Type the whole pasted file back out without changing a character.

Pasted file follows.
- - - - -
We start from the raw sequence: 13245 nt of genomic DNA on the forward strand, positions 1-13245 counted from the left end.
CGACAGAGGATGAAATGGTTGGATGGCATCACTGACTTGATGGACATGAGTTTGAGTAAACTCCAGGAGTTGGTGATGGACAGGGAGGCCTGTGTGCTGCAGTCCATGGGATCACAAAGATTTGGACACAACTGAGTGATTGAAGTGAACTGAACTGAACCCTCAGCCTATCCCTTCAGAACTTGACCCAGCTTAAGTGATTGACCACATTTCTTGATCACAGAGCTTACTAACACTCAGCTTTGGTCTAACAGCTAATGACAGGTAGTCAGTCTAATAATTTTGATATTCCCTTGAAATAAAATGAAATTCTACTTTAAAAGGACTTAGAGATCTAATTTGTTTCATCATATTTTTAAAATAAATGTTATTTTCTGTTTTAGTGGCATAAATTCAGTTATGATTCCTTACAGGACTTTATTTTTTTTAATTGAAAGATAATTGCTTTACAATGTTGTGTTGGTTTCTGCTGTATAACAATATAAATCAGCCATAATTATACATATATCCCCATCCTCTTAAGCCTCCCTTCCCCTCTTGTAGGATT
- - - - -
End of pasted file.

We start from the raw sequence: 13245 nt of genomic DNA on the forward strand, positions 1-13245 counted from the left end.
CGACAGAGGATGAAATGGTTGGATGGCATCACTGACTTGATGGACATGAGTTTGAGTAAACTCCAGGAGTTGGTGATGGACAGGGAGGCCTGTGTGCTGCAGTCCATGGGATCACAAAGATTTGGACACAACTGAGTGATTGAAGTGAACTGAACTGAACCCTCAGCCTATCCCTTCAGAACTTGACCCAGCTTAAGTGATTGACCACATTTCTTGATCACAGAGCTTACTAACACTCAGCTTTGGTCTAACAGCTAATGACAGGTAGTCAGTCTAATAATTTTGATATTCCCTTGAAATAAAATGAAATTCTACTTTAAAAGGACTTAGAGATCTAATTTGTTTCATCATATTTTTAAAATAAATGTTATTTTCTGTTTTAGTGGCATAAATTCAGTTATGATTCCTTACAGGACTTTATTTTTTTTAATTGAAAGATAATTGCTTTACAATGTTGTGTTGGTTTCTGCTGTATAACAATATAAATCAGCCATAATTATACATATATCCCCATCCTCTTAAGCCTCCCTTCCCCTCTTGTAGGATT